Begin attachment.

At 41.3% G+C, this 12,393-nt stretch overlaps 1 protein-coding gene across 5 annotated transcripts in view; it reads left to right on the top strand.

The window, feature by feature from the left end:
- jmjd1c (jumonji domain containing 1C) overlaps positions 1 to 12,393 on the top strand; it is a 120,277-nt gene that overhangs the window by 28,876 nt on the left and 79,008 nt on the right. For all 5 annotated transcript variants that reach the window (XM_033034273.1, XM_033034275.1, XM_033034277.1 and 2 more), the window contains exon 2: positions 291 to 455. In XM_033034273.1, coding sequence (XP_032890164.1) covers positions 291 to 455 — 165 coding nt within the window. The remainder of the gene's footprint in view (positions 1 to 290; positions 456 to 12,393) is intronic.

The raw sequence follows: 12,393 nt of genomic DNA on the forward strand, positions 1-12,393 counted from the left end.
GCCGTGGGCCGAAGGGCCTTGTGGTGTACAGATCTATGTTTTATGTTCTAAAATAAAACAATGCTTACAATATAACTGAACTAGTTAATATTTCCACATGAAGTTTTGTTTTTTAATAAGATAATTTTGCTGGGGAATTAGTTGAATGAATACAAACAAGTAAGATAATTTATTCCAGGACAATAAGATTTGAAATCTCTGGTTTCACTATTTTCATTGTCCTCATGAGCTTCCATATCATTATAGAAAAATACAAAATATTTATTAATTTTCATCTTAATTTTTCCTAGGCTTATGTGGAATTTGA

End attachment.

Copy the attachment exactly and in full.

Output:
At 41.3% G+C, this 12,393-nt stretch overlaps 1 protein-coding gene across 5 annotated transcripts in view; it reads left to right on the top strand.

The window, feature by feature from the left end:
- jmjd1c (jumonji domain containing 1C) overlaps positions 1 to 12,393 on the top strand; it is a 120,277-nt gene that overhangs the window by 28,876 nt on the left and 79,008 nt on the right. For all 5 annotated transcript variants that reach the window (XM_033034273.1, XM_033034275.1, XM_033034277.1 and 2 more), the window contains exon 2: positions 291 to 455. In XM_033034273.1, coding sequence (XP_032890164.1) covers positions 291 to 455 — 165 coding nt within the window. The remainder of the gene's footprint in view (positions 1 to 290; positions 456 to 12,393) is intronic.

The raw sequence follows: 12,393 nt of genomic DNA on the forward strand, positions 1-12,393 counted from the left end.
GCCGTGGGCCGAAGGGCCTTGTGGTGTACAGATCTATGTTTTATGTTCTAAAATAAAACAATGCTTACAATATAACTGAACTAGTTAATATTTCCACATGAAGTTTTGTTTTTTAATAAGATAATTTTGCTGGGGAATTAGTTGAATGAATACAAACAAGTAAGATAATTTATTCCAGGACAATAAGATTTGAAATCTCTGGTTTCACTATTTTCATTGTCCTCATGAGCTTCCATATCATTATAGAAAAATACAAAATATTTATTAATTTTCATCTTAATTTTTCCTAGGCTTATGTGGAATTTGA